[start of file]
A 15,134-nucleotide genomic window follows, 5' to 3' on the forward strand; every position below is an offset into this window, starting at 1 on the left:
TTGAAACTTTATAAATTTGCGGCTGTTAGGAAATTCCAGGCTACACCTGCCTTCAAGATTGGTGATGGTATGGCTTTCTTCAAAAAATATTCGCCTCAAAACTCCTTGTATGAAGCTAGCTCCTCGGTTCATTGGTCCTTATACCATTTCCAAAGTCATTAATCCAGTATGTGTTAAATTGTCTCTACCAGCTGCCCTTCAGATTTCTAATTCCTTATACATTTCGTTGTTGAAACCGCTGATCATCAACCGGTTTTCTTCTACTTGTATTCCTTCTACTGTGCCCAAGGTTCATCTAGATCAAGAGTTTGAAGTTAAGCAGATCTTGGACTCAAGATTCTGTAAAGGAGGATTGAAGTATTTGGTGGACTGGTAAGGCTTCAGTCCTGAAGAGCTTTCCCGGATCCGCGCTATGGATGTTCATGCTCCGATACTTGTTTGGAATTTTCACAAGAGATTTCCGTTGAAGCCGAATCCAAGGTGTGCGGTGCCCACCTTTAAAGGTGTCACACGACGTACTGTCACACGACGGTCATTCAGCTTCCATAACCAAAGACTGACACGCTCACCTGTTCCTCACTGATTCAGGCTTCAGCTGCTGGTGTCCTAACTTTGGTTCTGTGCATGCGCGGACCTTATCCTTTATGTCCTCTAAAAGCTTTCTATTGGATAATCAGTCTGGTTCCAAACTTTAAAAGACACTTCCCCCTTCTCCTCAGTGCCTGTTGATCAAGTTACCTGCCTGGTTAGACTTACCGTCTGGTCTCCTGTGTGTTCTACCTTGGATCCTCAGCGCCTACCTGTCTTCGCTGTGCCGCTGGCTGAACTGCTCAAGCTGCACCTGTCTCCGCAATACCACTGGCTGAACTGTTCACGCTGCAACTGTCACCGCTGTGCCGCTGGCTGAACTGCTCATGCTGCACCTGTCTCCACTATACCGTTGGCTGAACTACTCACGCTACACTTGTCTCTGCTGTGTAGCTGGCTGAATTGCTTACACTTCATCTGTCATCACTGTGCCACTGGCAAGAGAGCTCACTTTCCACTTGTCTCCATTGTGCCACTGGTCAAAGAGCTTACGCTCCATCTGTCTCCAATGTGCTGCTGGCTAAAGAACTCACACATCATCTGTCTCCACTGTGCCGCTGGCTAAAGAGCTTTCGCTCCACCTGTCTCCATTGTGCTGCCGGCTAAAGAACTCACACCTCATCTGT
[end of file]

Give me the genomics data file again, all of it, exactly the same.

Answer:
A 15,134-nucleotide genomic window follows, 5' to 3' on the forward strand; every position below is an offset into this window, starting at 1 on the left:
TTGAAACTTTATAAATTTGCGGCTGTTAGGAAATTCCAGGCTACACCTGCCTTCAAGATTGGTGATGGTATGGCTTTCTTCAAAAAATATTCGCCTCAAAACTCCTTGTATGAAGCTAGCTCCTCGGTTCATTGGTCCTTATACCATTTCCAAAGTCATTAATCCAGTATGTGTTAAATTGTCTCTACCAGCTGCCCTTCAGATTTCTAATTCCTTATACATTTCGTTGTTGAAACCGCTGATCATCAACCGGTTTTCTTCTACTTGTATTCCTTCTACTGTGCCCAAGGTTCATCTAGATCAAGAGTTTGAAGTTAAGCAGATCTTGGACTCAAGATTCTGTAAAGGAGGATTGAAGTATTTGGTGGACTGGTAAGGCTTCAGTCCTGAAGAGCTTTCCCGGATCCGCGCTATGGATGTTCATGCTCCGATACTTGTTTGGAATTTTCACAAGAGATTTCCGTTGAAGCCGAATCCAAGGTGTGCGGTGCCCACCTTTAAAGGTGTCACACGACGTACTGTCACACGACGGTCATTCAGCTTCCATAACCAAAGACTGACACGCTCACCTGTTCCTCACTGATTCAGGCTTCAGCTGCTGGTGTCCTAACTTTGGTTCTGTGCATGCGCGGACCTTATCCTTTATGTCCTCTAAAAGCTTTCTATTGGATAATCAGTCTGGTTCCAAACTTTAAAAGACACTTCCCCCTTCTCCTCAGTGCCTGTTGATCAAGTTACCTGCCTGGTTAGACTTACCGTCTGGTCTCCTGTGTGTTCTACCTTGGATCCTCAGCGCCTACCTGTCTTCGCTGTGCCGCTGGCTGAACTGCTCAAGCTGCACCTGTCTCCGCAATACCACTGGCTGAACTGTTCACGCTGCAACTGTCACCGCTGTGCCGCTGGCTGAACTGCTCATGCTGCACCTGTCTCCACTATACCGTTGGCTGAACTACTCACGCTACACTTGTCTCTGCTGTGTAGCTGGCTGAATTGCTTACACTTCATCTGTCATCACTGTGCCACTGGCAAGAGAGCTCACTTTCCACTTGTCTCCATTGTGCCACTGGTCAAAGAGCTTACGCTCCATCTGTCTCCAATGTGCTGCTGGCTAAAGAACTCACACATCATCTGTCTCCACTGTGCCGCTGGCTAAAGAGCTTTCGCTCCACCTGTCTCCATTGTGCTGCCGGCTAAAGAACTCACACCTCATCTGT